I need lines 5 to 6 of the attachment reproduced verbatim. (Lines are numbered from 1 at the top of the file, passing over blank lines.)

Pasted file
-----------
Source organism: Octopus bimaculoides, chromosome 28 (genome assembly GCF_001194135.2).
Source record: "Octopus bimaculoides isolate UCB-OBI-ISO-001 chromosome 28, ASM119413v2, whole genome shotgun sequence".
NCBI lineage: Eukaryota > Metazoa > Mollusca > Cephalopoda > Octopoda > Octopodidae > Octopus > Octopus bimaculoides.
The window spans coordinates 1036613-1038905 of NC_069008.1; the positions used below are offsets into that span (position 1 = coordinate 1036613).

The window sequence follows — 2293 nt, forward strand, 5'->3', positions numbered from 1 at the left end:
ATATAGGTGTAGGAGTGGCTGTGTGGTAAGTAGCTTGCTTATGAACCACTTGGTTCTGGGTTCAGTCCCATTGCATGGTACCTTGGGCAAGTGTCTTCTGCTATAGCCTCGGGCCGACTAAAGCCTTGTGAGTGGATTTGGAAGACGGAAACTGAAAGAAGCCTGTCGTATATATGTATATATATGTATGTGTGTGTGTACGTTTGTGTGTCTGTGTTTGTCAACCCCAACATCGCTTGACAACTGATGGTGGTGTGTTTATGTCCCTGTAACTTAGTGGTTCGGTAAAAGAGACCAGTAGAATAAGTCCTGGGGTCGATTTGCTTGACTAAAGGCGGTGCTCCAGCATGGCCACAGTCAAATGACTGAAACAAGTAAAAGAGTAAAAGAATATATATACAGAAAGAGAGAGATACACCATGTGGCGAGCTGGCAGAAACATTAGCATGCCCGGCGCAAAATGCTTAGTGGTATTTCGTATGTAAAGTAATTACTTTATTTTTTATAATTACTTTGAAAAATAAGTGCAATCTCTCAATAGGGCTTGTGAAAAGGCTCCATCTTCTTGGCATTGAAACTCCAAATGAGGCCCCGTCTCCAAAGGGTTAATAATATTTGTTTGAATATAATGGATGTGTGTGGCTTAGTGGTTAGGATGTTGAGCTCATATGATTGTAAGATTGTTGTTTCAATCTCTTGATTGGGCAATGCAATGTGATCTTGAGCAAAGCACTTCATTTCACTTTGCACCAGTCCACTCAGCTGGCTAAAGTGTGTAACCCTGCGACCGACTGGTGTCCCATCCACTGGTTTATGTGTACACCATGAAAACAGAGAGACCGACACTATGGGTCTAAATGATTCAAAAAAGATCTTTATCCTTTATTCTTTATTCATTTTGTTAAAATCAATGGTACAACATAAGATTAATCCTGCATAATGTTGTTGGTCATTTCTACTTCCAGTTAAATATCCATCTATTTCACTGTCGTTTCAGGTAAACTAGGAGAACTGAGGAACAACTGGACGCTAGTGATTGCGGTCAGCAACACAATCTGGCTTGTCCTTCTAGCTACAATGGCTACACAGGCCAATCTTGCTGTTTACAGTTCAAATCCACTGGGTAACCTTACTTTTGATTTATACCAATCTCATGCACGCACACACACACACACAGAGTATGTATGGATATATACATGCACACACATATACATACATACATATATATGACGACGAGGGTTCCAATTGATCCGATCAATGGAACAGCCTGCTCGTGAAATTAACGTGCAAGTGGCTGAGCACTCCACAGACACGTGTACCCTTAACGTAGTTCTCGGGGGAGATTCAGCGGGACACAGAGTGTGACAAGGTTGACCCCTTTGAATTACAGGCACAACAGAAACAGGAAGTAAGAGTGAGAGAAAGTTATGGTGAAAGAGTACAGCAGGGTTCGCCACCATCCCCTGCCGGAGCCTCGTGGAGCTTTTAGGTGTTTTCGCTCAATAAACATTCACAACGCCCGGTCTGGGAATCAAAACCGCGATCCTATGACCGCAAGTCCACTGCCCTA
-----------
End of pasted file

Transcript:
The window sequence follows — 2293 nt, forward strand, 5'->3', positions numbered from 1 at the left end:
ATATAGGTGTAGGAGTGGCTGTGTGGTAAGTAGCTTGCTTATGAACCACTTGGTTCTGGGTTCAGTCCCATTGCATGGTACCTTGGGCAAGTGTCTTCTGCTATAGCCTCGGGCCGACTAAAGCCTTGTGAGTGGATTTGGAAGACGGAAACTGAAAGAAGCCTGTCGTATATATGTATATATATGTATGTGTGTGTGTACGTTTGTGTGTCTGTGTTTGTCAACCCCAACATCGCTTGACAACTGATGGTGGTGTGTTTATGTCCCTGTAACTTAGTGGTTCGGTAAAAGAGACCAGTAGAATAAGTCCTGGGGTCGATTTGCTTGACTAAAGGCGGTGCTCCAGCATGGCCACAGTCAAATGACTGAAACAAGTAAAAGAGTAAAAGAATATATATACAGAAAGAGAGAGATACACCATGTGGCGAGCTGGCAGAAACATTAGCATGCCCGGCGCAAAATGCTTAGTGGTATTTCGTATGTAAAGTAATTACTTTATTTTTTATAATTACTTTGAAAAATAAGTGCAATCTCTCAATAGGGCTTGTGAAAAGGCTCCATCTTCTTGGCATTGAAACTCCAAATGAGGCCCCGTCTCCAAAGGGTTAATAATATTTGTTTGAATATAATGGATGTGTGTGGCTTAGTGGTTAGGATGTTGAGCTCATATGATTGTAAGATTGTTGTTTCAATCTCTTGATTGGGCAATGCAATGTGATCTTGAGCAAAGCACTTCATTTCACTTTGCACCAGTCCACTCAGCTGGCTAAAGTGTGTAACCCTGCGACCGACTGGTGTCCCATCCACTGGTTTATGTGTACACCATGAAAACAGAGAGACCGACACTATGGGTCTAAATGATTCAAAAAAGATCTTTATCCTTTATTCTTTATTCATTTTGTTAAAATCAATGGTACAACATAAGATTAATCCTGCATAATGTTGTTGGTCATTTCTACTTCCAGTTAAATATCCATCTATTTCACTGTCGTTTCAGGTAAACTAGGAGAACTGAGGAACAACTGGACGCTAGTGATTGCGGTCAGCAACACAATCTGGCTTGTCCTTCTAGCTACAATGGCTACACAGGCCAATCTTGCTGTTTACAGTTCAAATCCACTGGGTAACCTTACTTTTGATTTATACCAATCTCATGCACGCACACACACACACACAGAGTATGTATGGATATATACATGCACACACATATACATACATACATATATATGACGACGAGGGTTCCAATTGATCCGATCAATGGAACAGCCTGCTCGTGAAATTAACGTGCAAGTGGCTGAGCACTCCACAGACACGTGTACCCTTAACGTAGTTCTCGGGGGAGATTCAGCGGGACACAGAGTGTGACAAGGTTGACCCCTTTGAATTACAGGCACAACAGAAACAGGAAGTAAGAGTGAGAGAAAGTTATGGTGAAAGAGTACAGCAGGGTTCGCCACCATCCCCTGCCGGAGCCTCGTGGAGCTTTTAGGTGTTTTCGCTCAATAAACATTCACAACGCCCGGTCTGGGAATCAAAACCGCGATCCTATGACCGCAAGTCCACTGCCCTA